Local option sales tax proposal clears House committee – KYForward.com

Source: KYForward.com

FRANKFORT – A House committee has approved a proposed local option sales tax constitutional amendment that, if approved by the state’s voters, could help cities and counties fund local building and infrastructure projects.

House Bill 1, sponsored by House Speaker Greg Stumbo, D-Prestonsburg, and House Minority Leader Jeff Hoover, R-Jamestown, was approved this morning by the House Elections, Constitutional Amendments and Intergovernmental Affairs Committee. It now goes to the full House for consideration.


If passed, the bill would place a constitutional amendment on a statewide ballot allowing state lawmakers to give local governments the power to levy up to a penny of local option sales and use tax for specific projects with local voter approval. The tax would be eliminated when the project is paid off.

“It’s fairly simple,” said Stumbo. “It allows local people to choose whether they want to be taxed. It allows them to make the decision and dedicate the funding sources to a particular project. When the bonds are satisfied then that particular tax goes away.”

Thirty-seven states currently allow local governments to use a local option sales tax for local projects, according to HB 1 cosponsor Rep. Tommy Thompson, D-Owensboro.

Rep. Mark Harmon, R-Danville, who has filed a couple of floor amendments to HB 1, questioned language in the legislation that would allow any “residual payments” collected by local governments from the local option sales tax after the levy expires to be used for maintenance of the project.

“To me, that sounds like a clause that says this tax never ends,” said Harmon.

Louisville Mayor Greg Fischer’s representative Sara Massey said the tax would be temporary and that language in the legislation that Harmon questioned deals with late collections coming into local governments after the levy has expired. The funds would not be allowed to go into the state General Fund, according to the proposal.

Fischer – a supporter of the tax option, known in Kentucky as LIFT (Local Investments in Transformation)—said revenue tools available to local governments in the state today are fairly limited.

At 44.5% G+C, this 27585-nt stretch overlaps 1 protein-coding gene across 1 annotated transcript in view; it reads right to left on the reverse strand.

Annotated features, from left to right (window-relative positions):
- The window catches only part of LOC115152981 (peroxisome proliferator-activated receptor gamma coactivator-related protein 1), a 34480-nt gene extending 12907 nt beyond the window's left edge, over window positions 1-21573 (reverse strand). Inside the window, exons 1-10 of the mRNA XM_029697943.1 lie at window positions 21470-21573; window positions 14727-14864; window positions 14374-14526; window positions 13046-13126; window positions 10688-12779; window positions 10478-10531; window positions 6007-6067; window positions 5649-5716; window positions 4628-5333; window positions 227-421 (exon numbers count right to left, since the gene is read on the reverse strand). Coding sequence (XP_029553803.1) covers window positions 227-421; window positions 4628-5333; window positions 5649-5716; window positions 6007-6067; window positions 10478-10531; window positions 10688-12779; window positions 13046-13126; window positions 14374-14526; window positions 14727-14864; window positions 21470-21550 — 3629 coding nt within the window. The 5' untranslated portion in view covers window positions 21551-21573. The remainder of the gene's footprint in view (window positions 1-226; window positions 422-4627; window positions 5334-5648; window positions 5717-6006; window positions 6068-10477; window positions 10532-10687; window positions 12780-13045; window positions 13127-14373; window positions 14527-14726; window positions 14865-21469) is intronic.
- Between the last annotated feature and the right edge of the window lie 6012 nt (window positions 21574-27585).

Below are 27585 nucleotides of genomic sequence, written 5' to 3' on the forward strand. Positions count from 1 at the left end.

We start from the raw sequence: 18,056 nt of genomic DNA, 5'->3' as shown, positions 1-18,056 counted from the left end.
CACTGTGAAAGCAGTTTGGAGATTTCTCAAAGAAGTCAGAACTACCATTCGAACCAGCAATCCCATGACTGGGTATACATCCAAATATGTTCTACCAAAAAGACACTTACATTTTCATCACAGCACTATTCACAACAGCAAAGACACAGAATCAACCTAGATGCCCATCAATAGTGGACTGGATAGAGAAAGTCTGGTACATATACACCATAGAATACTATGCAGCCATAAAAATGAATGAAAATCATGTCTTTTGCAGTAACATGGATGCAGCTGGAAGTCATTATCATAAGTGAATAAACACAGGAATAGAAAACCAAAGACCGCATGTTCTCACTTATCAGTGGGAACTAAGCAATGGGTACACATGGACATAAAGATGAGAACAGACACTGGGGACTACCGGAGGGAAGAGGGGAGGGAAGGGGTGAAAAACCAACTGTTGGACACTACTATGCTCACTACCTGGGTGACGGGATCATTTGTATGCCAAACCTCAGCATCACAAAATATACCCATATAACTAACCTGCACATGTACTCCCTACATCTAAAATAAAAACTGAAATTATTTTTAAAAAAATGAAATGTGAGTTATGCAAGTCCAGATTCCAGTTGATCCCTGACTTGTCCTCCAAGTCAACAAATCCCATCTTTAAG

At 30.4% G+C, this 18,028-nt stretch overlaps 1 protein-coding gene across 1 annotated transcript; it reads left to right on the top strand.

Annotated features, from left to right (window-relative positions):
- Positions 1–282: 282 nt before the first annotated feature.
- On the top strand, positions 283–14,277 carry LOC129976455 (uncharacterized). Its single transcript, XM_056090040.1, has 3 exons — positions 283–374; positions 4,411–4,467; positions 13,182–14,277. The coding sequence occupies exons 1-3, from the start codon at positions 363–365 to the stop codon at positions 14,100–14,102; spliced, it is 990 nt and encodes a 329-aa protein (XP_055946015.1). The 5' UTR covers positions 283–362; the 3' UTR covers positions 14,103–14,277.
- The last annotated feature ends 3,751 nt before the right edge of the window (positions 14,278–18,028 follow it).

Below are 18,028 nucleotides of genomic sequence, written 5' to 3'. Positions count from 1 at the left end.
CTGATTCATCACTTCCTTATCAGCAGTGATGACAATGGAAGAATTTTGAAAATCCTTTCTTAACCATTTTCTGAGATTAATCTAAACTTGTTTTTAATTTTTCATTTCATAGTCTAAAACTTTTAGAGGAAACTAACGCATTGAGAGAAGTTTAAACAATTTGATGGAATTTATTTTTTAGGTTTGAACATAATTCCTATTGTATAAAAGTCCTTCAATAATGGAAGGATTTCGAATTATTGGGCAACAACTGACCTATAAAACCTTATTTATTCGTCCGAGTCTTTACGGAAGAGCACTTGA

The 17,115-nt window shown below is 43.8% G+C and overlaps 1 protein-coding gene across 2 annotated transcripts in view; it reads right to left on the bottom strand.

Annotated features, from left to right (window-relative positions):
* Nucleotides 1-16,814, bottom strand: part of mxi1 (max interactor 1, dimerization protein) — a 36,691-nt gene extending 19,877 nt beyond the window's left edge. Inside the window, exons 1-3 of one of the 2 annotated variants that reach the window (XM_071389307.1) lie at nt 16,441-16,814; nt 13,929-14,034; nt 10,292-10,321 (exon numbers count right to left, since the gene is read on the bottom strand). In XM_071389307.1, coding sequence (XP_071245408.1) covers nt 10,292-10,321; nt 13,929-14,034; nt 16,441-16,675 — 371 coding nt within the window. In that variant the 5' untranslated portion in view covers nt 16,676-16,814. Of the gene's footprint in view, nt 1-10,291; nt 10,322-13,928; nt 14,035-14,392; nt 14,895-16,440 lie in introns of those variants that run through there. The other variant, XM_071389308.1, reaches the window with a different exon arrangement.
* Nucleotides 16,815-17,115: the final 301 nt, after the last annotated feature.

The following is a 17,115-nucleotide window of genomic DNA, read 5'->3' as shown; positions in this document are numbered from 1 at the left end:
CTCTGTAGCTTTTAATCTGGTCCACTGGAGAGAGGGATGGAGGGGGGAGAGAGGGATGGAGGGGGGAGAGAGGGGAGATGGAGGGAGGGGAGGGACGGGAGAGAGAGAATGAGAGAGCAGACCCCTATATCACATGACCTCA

“As we looked around the country, we saw these (options) were very popular,” he said.


What People Are Saying

  • “Putting the local-tax amendment on the November 2014 statewide ballot is a no-brainer. If local people want to levy local taxes on themselves, they should be able to.”

    Al Cross, Courier-Journal columnist
  • Jeff-Bringardner-headshot-only“This is a way to keep dollars in the area, to come up with a diverse slate of projects that sync up with the long-term plans of the community and get voted on by the people”

    Jeff Bringardner, President, Humana Kentucky
  • BillLamb“If Louisville could adopt a 1% Local Option Tax, it would impose a minimal burden, but would raise over 90 million dollars a year.”

    Bill Lamb, President and General Manager for WDRB and WNYO
  • Bill Samuels Bellarmine Portrait“Local option makes all the sense in the world. Offering citizens the opportunity to vote on investing in their community is how our country ought to operate.”

    Bill Samuels, Chairman, Emeritus Makers Mark
  • …a new way for communities to see the projects they want and need go from the drawing board to reality — and to do it for themselves.

    Jim Host, founder of Host Communications and former State Commerce Secretary
  • LIFT is a tried-and-true tool that allows for more voter involvement in the process.  Voters, not politicians, would help determine big picture, visionary projects that could improve quality of life.

    Dave Adkisson, President and CEO of the Kentucky Chamber of Commerce
  • …an idea whose time has come, and could be a crucial economic development tool which will help our local communities build a better future, and the new jobs and businesses we need.

    Hal Goode, President and CEO of the Kentucky Association of Economic Development
  • In our opinion, Kentucky voters should be allowed to vote on the local option sales tax because it could fund public facilities without increasing property taxes.

    Morehead News
  • It will allow communities to plan and pay for improvements to enhance civic and economic life without going hat in hand each budget session to Frankfort.

    Lexington Herald-Leader
  • The beauty of it is that local voters have the say-so as to its enactment, and they have a sense that they are getting what they pay for.

    Princeton Times-Leader